“You can stop at any stone and not know how holy is the soul that you’re talking to,” says the rabbi. “Any one of them could have been a lamed vuvnik. They all had a Yiddisheh neshama (a Jewish soul). We don't know what they did in this world; perhaps they saved a life,” either physically or by reviving another’s spirt.

In the cemetery refrigerator, cooled to 42 degrees, Albert Irwin Ewen, dressed in shrouds, awaits his afternoon burial. It would be the cemetary’s fourth funeral of the day, and there wouldn’t be a minyan for any of them.

There was no Shomer (or spiritual guardian) for Albert Ewen. The Shomer’s responsibility was once to protect the body from thieves or rodents, but according to tradition, the soul is itself disoriented in the hours between death and burial. The Shomer reads Psalms to ease the soul, so I whispered Psalm 126 to Albert, how one day “this will all seem like a dream.”

Who was he? Did he ever know family? Did a girl ever have a crush on him? Did he “summer” in the mountains? There was not a single friend, not one family member as he was lowered in his grave to the whisper of Psalms.

Adjacent to the refrigerator that is large enough to hold ten bodies, is a fully equipped Tahara room where bodies are ritually prepared for burial. A week-long shiva candle is lit within the Tahara room, and always is. Even when no one is there? “We always have someone,” said the rabbi. “It's a rarity when we don’t.”

Twenty empty pine caskets are at the ready … for one of us? “We’re a little low,” said a cemetery worker, “but tomorrow we’re getting 12 caskets coming in,” from J & R, a casket company in Long Island City. “We keep a month’s supply of shrouds” in every size imaginable, dozens line the shelves. “All sizes, 5x, 3x, you never know who we’re going to get.”

Not everyone’s Hebrew name is known. According to Rabbi Elchonon Zohn, the HFBA’s rabbinic adviser’s policy is that names carry serious spiritual significance and at funerals the name must be exact. No guessing. If someone’s secular name is Joseph, he should not be called “Yosef” unless that name is certain. If no name is known, then Avraham or Sarah may be used, but better to say “Yosef ben-Stanley,” for example, than identify Yosef’s father by an incorrect Jewish name.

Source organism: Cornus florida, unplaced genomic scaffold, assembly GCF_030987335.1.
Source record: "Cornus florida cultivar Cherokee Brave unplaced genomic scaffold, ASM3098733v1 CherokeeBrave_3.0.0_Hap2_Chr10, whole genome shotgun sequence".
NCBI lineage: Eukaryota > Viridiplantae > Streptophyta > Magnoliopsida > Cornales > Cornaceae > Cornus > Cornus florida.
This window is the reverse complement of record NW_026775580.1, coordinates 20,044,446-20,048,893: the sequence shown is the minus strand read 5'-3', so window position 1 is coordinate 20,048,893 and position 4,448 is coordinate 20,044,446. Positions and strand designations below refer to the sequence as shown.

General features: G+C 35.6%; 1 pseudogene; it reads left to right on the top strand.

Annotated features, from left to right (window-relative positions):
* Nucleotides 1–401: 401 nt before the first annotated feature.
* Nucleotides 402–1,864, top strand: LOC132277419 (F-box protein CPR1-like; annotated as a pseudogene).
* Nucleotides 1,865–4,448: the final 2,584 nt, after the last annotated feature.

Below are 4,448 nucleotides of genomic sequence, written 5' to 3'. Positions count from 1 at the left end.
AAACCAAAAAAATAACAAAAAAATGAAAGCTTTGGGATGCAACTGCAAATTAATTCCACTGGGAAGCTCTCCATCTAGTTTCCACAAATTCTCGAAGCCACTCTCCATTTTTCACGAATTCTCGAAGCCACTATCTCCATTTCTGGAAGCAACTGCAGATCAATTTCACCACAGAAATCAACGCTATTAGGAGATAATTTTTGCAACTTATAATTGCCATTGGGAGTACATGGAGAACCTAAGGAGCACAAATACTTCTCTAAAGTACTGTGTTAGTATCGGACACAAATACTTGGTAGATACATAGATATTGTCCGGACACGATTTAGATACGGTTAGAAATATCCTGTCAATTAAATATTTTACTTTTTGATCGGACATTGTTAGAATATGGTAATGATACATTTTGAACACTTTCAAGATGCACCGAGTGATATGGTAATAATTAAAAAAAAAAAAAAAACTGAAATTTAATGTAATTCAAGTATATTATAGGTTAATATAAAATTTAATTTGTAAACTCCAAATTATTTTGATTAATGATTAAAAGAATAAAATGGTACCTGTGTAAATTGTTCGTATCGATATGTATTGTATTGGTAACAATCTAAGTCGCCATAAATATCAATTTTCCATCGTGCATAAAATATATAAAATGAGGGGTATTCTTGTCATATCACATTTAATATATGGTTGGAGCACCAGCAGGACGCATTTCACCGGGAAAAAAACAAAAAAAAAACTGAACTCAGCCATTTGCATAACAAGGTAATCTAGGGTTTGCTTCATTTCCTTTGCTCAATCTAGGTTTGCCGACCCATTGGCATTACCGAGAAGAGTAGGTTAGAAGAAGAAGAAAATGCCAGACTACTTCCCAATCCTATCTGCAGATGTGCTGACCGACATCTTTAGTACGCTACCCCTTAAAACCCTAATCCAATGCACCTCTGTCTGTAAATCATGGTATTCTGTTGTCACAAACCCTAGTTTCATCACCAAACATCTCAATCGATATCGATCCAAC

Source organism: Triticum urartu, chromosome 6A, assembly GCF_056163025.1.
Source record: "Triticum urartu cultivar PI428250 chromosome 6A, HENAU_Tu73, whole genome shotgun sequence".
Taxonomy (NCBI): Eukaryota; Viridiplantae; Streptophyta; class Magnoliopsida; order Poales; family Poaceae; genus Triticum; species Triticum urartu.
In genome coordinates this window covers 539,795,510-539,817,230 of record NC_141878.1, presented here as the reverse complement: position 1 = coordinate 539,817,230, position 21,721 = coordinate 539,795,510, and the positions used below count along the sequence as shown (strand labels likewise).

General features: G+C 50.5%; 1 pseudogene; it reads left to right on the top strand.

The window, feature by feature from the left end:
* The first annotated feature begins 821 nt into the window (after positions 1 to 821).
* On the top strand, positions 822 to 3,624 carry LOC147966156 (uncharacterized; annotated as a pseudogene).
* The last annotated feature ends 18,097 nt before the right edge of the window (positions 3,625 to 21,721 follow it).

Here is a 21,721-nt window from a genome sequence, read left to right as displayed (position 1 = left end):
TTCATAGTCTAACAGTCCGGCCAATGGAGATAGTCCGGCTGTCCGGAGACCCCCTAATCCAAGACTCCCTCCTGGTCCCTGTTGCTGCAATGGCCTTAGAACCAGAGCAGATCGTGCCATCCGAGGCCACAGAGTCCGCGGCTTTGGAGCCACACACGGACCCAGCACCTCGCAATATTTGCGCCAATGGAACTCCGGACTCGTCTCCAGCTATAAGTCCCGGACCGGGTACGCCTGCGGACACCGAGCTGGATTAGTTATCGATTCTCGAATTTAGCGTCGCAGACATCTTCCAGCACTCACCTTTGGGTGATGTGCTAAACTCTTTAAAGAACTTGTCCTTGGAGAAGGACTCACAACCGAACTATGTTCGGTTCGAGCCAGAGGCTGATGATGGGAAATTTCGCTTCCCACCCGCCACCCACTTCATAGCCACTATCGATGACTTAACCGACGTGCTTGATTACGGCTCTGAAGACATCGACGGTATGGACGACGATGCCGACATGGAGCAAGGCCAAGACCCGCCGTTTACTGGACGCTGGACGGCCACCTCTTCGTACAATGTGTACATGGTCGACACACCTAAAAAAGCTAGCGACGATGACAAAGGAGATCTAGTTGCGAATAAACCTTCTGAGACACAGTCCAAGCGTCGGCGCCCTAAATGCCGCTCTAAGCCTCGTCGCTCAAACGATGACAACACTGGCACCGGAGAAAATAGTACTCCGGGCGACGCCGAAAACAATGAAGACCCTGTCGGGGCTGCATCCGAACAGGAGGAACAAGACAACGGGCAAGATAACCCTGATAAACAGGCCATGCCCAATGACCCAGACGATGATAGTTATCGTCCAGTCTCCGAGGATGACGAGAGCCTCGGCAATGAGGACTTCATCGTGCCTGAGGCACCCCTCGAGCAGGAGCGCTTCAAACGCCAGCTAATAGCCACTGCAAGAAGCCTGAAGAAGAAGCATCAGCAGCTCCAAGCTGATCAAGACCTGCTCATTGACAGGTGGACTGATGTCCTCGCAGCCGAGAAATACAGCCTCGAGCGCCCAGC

The day before funerals, Rabbi Plafker e-mails or telephones some 80 Jews in the vicinity in the hope that at least a minyan could come to a funeral, so Kaddish can be said. It would seem less lonely.

One volunteer, Robert Diament, 75, retired from the Board of Education, takes his own attendance: “How many funerals? Well, there are two today, so that’s 428.” Bert Migdal, 78, a retired accountant, counts 526. “You take care of your own,” says Migdal. “Everyone deserves the dignity. Sometimes its 17 degrees and just three of us, maybe, can get here, but you do what you can.”

Rabbi Plafker says, “I try to print out a small bio (of the deceased), provided by our (Manhattan) office, information we may get from a relative, social worker or friend, so [the minyan can know] whose funeral it is. Not always. But we always know the two most important things about anyone we bury. One, they’re a human being, and two, they’re a fellow Jew.”

If all that is known is that the Jew was once a soldier, then even if no one attends the funeral but the rabbi and the gravediggers, the HFBA will call the Veterans Administration to have a military honor guard come and play “Taps,” as was the case last week.

There is no better tune than “Taps” on the eve of Rosh HaShanah.

All is well. Safely rest. God is nigh.

jonathan@jewishweek.org